- River samples were up to seven times higher than the guideline value for total nitrogen, and 19 times higher than the guideline level for phosphorus.
- Growth of visible algal blooms are possible if these nutrients remain elevated due to continued rainfall in the Richmond River, leading to poor water quality in the river. However, no algal blooms were observed by the sampling team.
- Nutrients go through a cycling process known as nutrient cycles, where bacteria convert nitrogen compounds like ammonia into nitrite and nitrate. These nitrogen compounds can cause harm to aquatic organisms. Based on the nutrient results, ammonia, nitrite and nitrate were low, and it is not expected to result in harm in the Richmond River.
- Mass fish kills can occur after flood events. Once blue-green algae have used up all the nutrients, they can die off and decompose in the river. This causes dissolved oxygen in the water to drop to low levels and becomes a problem for aquatic animals, like fish that need oxygen to survive.
- The Department of Planning and Environment is continuing to monitor dissolved oxygen in the river following the recent flood.
Many heavy metals are vital for humans and animals to stay healthy and only pose a risk if they are found at high levels in the environment. The results found that all metal values were within safe guidelines. Aluminium is high in water by drinking water standards but is not a health concern. A summary of key metals found in water and soils are below.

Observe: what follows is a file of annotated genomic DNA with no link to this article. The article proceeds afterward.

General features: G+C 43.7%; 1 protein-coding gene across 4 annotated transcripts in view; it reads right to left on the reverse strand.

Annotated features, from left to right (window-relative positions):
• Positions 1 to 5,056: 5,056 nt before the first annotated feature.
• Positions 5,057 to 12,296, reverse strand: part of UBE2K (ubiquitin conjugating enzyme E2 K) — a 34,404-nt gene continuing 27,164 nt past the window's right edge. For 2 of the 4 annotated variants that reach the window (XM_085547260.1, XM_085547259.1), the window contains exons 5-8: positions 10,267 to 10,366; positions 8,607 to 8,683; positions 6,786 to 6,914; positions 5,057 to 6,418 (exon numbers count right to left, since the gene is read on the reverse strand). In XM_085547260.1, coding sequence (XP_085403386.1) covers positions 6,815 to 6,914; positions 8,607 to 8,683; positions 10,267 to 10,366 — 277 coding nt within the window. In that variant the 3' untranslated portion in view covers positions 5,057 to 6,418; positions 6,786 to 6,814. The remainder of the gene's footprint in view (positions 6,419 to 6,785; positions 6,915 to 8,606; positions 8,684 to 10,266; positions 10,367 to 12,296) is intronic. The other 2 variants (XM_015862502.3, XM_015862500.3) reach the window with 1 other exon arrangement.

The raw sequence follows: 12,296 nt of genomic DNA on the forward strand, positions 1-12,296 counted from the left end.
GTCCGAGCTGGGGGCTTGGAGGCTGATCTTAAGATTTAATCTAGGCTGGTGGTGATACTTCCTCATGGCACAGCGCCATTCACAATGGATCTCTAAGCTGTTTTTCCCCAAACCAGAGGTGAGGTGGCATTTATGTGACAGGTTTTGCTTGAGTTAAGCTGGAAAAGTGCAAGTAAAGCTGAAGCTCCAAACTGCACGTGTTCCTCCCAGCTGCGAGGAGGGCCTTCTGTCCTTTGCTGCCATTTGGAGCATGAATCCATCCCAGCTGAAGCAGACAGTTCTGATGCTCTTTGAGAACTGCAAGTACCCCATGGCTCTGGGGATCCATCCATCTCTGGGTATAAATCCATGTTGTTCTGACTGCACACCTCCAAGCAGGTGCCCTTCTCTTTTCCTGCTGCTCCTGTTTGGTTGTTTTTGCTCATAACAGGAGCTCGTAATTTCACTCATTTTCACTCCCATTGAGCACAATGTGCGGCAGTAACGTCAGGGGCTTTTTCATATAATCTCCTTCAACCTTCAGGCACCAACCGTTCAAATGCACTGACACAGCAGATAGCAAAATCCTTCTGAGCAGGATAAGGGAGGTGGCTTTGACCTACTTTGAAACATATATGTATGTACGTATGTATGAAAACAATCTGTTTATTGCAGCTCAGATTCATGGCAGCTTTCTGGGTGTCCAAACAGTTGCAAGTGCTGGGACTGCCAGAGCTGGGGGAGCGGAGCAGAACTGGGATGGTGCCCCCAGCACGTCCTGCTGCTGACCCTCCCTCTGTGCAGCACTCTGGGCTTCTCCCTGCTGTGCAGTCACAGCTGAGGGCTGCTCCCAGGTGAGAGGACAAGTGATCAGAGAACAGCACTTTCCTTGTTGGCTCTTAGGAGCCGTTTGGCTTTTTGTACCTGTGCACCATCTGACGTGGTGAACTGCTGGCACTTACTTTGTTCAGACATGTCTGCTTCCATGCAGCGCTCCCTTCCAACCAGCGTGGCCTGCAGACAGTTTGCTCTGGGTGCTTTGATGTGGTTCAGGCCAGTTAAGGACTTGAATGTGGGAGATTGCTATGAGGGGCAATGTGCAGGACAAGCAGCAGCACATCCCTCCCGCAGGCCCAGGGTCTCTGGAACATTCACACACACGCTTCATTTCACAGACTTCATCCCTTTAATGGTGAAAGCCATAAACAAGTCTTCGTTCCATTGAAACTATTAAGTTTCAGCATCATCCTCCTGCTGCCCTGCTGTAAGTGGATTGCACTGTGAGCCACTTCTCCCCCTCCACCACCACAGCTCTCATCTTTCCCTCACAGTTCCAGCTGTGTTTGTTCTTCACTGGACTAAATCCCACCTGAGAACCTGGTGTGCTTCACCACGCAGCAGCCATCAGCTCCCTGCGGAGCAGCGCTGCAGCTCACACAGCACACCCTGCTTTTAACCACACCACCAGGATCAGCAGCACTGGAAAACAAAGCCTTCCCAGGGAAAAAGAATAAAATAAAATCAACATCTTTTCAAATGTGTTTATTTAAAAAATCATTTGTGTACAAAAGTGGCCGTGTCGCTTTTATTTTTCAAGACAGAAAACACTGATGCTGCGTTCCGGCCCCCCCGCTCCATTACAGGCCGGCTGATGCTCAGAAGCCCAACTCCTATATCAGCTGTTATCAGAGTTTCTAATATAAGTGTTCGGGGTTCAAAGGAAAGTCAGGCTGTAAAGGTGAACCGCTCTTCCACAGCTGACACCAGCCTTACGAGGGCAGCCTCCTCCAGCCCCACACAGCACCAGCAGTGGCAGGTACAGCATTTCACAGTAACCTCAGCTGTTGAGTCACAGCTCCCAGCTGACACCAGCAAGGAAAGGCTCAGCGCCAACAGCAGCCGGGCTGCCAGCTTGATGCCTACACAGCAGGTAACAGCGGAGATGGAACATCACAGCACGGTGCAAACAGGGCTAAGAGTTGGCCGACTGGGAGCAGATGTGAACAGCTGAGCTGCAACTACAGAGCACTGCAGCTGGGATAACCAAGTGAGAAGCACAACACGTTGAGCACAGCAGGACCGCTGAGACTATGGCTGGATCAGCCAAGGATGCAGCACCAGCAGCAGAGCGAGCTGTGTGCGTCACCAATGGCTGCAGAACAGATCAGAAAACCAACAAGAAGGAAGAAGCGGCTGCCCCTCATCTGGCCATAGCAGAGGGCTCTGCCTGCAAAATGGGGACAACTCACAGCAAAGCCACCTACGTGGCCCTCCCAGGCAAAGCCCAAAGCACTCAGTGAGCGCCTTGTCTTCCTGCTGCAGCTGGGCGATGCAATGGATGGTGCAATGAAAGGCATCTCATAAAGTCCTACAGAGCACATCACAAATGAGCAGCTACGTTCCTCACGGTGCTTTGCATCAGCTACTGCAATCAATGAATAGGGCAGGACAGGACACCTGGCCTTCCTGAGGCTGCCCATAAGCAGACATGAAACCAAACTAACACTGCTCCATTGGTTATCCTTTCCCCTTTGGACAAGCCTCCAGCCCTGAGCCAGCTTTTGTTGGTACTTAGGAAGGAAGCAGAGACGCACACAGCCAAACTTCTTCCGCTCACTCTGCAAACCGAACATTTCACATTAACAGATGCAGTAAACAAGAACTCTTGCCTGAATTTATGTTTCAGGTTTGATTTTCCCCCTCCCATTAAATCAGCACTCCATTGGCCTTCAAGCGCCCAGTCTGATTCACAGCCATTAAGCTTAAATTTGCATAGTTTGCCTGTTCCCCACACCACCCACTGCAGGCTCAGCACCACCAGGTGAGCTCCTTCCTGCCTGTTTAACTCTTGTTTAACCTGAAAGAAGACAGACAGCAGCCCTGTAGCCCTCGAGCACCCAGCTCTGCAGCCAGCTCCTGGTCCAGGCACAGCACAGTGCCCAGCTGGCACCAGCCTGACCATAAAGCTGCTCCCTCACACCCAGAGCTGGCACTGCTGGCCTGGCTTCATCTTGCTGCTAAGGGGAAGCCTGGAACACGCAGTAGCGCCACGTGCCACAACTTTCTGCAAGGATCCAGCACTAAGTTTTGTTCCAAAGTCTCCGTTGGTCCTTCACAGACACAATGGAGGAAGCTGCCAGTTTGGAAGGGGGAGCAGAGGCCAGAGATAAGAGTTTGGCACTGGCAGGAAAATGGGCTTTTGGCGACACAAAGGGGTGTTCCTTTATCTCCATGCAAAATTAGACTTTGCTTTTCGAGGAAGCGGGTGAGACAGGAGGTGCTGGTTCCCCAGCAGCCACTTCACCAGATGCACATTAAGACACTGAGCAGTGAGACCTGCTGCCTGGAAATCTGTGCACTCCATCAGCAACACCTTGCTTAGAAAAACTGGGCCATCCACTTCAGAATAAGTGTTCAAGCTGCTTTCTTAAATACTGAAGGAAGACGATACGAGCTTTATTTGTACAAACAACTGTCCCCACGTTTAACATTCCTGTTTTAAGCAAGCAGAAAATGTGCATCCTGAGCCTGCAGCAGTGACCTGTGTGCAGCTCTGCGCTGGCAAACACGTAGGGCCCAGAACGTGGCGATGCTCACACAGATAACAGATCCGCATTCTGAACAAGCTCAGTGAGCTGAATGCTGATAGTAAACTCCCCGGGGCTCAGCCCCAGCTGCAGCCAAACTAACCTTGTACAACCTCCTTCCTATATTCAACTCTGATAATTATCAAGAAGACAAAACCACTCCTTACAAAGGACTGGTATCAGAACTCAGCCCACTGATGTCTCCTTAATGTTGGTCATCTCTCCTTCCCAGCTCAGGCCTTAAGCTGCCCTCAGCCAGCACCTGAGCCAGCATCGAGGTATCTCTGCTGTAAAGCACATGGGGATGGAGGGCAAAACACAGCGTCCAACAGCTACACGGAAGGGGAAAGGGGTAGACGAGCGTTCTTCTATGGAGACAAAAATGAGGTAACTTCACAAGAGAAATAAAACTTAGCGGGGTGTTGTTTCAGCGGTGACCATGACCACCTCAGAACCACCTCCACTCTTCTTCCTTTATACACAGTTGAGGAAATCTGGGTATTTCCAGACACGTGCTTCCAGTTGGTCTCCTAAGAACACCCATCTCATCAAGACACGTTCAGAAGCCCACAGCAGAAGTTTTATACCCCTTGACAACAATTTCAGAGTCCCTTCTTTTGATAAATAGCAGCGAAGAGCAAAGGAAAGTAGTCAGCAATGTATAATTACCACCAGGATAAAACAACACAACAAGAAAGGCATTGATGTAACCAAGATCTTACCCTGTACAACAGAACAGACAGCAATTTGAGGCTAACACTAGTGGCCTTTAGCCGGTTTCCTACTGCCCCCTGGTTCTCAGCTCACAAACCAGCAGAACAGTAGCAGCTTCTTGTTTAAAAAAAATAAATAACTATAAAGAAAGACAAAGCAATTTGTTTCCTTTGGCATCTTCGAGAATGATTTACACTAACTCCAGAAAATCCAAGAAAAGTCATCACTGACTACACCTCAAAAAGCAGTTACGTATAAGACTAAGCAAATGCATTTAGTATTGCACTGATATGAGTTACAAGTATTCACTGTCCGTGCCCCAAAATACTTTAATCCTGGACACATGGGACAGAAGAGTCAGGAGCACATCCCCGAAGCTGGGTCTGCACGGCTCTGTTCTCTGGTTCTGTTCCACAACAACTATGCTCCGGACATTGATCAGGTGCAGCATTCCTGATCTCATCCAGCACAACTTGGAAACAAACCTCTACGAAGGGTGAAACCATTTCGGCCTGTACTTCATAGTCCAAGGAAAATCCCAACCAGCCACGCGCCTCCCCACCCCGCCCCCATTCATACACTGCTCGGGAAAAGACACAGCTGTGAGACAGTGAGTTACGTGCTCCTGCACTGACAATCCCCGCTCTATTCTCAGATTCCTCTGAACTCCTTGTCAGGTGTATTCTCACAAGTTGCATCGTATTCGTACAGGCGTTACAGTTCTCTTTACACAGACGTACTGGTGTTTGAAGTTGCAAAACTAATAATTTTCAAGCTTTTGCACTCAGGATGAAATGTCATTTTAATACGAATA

|Metal in Water||NHMRC3||Sample4|
|Recreational Water Guidelines
3NHMRC (2008) Guidelines for managing risks in recreational waters & NHMRC Australian Drinking Water Guidelines. For recreational guidelines, NHMRC suggest ten times the current drinking water guideline (DWG) values to be used. Ten times the value of the most up to date DWG (NHMRC Version 3.7 Updated 2022, Table 10.6) were used.
4Concentrations are for unfiltered samples (as total metal concentrations).
*Aluminium and Zinc guideline values are based on aesthetics and taste rather than health effects.
|Metal in Soil||NEPM (2013) Guideline5||Sample|
|Residential soil with garden (HIL-A)(mg/kg)||
|Aluminium||No guideline value||16000||30000||20000|
5NEPM (2013) Health Investigation Levels (HIL-A, from Table 1A(1)). HIL-A is protective of home garden settings with accessible soil (assumes home grown produce with <10% fruit and vegetable intake), and includes childcare centres, preschools and primary schools.
Organic Compound Results
Organic compounds can include a range of petroleum products like bitumen or chemicals from agricultural run-off. Tests for organic compounds found total polyaromatic hydrocarbons (PAHs) were low with no health concerns for the community or environment.
|Total Polyaromatic Hydrocarbons (PAH)||NEPM Guideline (2013)||Sample|
|HIL-A5 (mg/kg)||Soil 1 (mg/kg)
||Soil 2 (mg/kg)||Soil 3 (mg/kg)
||Water 4 (mg/kg)
Note: No organic compounds were found in the other five samples.